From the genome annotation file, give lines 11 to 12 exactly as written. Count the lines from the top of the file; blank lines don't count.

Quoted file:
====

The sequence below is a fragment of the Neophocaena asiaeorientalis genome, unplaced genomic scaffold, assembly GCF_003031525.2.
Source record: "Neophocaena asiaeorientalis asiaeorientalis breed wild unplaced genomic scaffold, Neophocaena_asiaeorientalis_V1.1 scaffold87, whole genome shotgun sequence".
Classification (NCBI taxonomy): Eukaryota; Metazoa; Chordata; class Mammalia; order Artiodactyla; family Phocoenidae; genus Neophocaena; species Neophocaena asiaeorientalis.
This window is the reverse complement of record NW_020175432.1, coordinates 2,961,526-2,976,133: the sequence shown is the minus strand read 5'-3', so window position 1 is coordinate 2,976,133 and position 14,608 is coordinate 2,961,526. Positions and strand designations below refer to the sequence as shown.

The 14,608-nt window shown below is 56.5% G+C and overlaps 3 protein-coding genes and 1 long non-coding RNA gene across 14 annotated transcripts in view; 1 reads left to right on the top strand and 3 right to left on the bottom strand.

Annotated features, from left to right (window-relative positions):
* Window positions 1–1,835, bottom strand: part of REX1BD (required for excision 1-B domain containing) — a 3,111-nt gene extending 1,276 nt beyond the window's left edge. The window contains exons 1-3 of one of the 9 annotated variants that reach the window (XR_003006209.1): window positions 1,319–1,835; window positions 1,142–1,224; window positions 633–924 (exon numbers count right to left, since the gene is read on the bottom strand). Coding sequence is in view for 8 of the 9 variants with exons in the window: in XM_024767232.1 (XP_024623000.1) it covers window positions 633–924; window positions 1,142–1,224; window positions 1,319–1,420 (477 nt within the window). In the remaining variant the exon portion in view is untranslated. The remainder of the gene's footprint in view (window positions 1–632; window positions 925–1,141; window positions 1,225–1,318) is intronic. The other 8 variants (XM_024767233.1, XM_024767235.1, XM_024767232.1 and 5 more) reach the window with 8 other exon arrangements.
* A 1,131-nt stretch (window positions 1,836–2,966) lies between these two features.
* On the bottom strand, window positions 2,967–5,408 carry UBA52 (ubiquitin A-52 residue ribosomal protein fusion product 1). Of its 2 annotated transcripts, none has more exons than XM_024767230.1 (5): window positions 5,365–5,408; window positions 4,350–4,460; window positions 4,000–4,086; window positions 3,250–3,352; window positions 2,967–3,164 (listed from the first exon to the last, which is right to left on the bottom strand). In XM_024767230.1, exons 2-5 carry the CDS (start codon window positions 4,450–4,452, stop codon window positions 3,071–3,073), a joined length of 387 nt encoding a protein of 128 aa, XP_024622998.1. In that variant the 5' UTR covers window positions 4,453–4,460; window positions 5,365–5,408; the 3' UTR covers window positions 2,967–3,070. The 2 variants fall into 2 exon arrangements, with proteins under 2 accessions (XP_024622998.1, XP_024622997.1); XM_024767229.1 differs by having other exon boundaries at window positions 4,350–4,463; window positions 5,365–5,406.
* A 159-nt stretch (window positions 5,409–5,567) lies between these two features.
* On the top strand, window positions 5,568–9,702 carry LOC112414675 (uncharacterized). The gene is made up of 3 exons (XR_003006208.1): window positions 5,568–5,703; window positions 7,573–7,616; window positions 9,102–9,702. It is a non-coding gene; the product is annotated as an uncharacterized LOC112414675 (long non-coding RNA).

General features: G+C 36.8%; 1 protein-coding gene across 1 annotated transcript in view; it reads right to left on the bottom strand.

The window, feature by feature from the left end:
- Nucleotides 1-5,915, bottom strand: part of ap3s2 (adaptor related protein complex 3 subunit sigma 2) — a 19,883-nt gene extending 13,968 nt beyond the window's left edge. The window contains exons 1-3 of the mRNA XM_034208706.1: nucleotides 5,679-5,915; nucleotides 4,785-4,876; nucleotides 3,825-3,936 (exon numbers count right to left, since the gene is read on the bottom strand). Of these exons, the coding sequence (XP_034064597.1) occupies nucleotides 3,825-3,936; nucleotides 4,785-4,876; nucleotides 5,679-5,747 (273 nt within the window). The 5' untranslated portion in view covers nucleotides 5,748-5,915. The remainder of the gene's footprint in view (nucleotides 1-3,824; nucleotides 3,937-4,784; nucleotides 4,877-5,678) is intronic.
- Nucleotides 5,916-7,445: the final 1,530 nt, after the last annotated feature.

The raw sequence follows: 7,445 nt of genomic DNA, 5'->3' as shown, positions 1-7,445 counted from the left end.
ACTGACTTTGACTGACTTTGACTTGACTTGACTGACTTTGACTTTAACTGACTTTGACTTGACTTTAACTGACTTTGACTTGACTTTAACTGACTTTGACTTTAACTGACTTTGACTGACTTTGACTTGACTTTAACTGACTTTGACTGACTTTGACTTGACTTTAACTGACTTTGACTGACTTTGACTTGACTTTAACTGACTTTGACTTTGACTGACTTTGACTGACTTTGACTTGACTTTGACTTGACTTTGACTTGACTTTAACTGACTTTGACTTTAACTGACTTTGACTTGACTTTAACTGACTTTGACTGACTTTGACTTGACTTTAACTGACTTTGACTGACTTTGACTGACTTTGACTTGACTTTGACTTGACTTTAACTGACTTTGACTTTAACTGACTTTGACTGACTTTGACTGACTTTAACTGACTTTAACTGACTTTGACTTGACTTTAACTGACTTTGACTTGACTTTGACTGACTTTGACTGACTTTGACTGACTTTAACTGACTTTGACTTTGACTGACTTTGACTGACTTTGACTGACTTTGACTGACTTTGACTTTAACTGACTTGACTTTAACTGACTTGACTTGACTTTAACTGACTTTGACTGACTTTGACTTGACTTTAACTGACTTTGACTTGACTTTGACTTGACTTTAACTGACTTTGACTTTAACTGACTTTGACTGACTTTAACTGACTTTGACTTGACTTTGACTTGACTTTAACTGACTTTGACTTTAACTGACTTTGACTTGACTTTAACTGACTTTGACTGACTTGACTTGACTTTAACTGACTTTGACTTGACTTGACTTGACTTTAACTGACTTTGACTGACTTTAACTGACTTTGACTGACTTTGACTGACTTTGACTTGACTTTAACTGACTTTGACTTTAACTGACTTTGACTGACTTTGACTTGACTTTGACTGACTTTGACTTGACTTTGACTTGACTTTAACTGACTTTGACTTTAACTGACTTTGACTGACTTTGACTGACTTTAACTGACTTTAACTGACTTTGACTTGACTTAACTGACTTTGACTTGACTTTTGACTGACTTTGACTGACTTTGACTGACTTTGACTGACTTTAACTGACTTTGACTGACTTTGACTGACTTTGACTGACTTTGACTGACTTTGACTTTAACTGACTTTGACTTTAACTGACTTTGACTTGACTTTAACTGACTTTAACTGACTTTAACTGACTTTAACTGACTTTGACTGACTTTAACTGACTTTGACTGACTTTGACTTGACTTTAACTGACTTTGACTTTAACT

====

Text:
* On the top strand, window positions 5,568–9,702 carry LOC112414675 (uncharacterized). The gene is made up of 3 exons (XR_003006208.1): window positions 5,568–5,703; window positions 7,573–7,616; window positions 9,102–9,702. It is a non-coding gene; the product is annotated as an uncharacterized LOC112414675 (long non-coding RNA).

General features: G+C 36.8%; 1 protein-coding gene across 1 annotated transcript in view; it reads right to left on the bottom strand.